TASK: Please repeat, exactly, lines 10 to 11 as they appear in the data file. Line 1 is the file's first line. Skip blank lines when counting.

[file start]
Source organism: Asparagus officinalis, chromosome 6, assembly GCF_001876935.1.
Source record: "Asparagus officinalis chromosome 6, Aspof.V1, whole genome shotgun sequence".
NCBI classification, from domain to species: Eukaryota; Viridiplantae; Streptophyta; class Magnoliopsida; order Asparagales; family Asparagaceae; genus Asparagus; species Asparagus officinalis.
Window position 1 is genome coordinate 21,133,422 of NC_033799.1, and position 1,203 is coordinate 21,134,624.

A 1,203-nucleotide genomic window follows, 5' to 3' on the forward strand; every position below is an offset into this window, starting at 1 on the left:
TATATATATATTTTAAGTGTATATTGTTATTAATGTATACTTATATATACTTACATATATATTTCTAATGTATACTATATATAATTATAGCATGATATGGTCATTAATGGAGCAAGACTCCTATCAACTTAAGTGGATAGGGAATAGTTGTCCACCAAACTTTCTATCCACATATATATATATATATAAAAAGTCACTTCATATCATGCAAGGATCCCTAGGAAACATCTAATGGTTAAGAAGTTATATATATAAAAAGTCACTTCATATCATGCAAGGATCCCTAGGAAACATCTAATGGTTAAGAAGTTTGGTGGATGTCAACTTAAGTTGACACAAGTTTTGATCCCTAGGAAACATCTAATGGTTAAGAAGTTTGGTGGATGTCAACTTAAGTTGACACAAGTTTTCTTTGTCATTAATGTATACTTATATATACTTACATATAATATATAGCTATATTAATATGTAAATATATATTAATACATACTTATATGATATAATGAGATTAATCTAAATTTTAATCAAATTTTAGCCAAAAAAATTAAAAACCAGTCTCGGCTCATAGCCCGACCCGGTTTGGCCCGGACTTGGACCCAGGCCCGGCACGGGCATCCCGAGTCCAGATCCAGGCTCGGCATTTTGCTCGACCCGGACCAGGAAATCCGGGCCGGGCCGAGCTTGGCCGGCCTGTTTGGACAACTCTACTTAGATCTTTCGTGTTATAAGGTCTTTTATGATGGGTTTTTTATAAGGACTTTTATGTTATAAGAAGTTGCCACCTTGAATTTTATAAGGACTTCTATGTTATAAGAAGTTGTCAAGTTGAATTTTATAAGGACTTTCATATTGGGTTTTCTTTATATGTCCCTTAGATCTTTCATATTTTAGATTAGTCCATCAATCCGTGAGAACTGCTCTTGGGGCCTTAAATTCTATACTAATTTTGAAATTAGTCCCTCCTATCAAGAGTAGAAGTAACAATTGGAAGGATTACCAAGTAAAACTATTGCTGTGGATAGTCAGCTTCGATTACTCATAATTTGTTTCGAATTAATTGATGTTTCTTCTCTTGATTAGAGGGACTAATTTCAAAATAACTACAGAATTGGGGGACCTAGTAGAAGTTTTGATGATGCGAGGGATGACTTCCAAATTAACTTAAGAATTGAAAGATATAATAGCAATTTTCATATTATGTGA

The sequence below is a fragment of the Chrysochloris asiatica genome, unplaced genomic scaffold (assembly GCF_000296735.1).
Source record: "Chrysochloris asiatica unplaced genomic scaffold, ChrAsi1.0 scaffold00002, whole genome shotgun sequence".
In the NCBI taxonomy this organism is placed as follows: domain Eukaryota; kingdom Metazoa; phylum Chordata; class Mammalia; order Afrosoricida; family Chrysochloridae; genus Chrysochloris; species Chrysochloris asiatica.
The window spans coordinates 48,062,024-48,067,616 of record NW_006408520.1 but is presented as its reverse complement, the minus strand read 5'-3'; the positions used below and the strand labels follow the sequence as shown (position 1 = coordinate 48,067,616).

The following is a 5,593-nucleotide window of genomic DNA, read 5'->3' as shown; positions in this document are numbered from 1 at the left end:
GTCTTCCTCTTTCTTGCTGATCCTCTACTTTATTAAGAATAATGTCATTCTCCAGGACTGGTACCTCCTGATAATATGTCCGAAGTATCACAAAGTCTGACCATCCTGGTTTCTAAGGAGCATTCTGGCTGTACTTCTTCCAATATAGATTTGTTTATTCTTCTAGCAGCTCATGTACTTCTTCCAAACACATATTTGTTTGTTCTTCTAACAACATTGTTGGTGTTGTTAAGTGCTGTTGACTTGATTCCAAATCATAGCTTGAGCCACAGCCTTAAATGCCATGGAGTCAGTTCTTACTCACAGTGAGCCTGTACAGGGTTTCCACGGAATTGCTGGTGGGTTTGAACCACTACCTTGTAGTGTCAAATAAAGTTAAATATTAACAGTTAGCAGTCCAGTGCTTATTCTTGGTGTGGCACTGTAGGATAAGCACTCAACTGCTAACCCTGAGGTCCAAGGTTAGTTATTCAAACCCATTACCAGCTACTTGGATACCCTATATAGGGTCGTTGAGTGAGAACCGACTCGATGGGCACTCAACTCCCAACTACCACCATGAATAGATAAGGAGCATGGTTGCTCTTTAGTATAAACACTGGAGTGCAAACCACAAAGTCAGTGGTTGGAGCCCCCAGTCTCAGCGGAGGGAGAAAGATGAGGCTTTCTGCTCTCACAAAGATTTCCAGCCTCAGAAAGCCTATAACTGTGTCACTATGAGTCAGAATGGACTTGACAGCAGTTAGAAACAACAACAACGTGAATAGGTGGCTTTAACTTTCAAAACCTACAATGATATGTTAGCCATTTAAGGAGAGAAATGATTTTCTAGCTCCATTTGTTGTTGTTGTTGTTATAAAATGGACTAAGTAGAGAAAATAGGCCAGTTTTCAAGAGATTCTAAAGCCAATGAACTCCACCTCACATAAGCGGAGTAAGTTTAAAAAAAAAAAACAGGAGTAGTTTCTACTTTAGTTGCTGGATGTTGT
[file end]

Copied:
The window spans coordinates 48,062,024-48,067,616 of record NW_006408520.1 but is presented as its reverse complement, the minus strand read 5'-3'; the positions used below and the strand labels follow the sequence as shown (position 1 = coordinate 48,067,616).

The following is a 5,593-nucleotide window of genomic DNA, read 5'->3' as shown; positions in this document are numbered from 1 at the left end: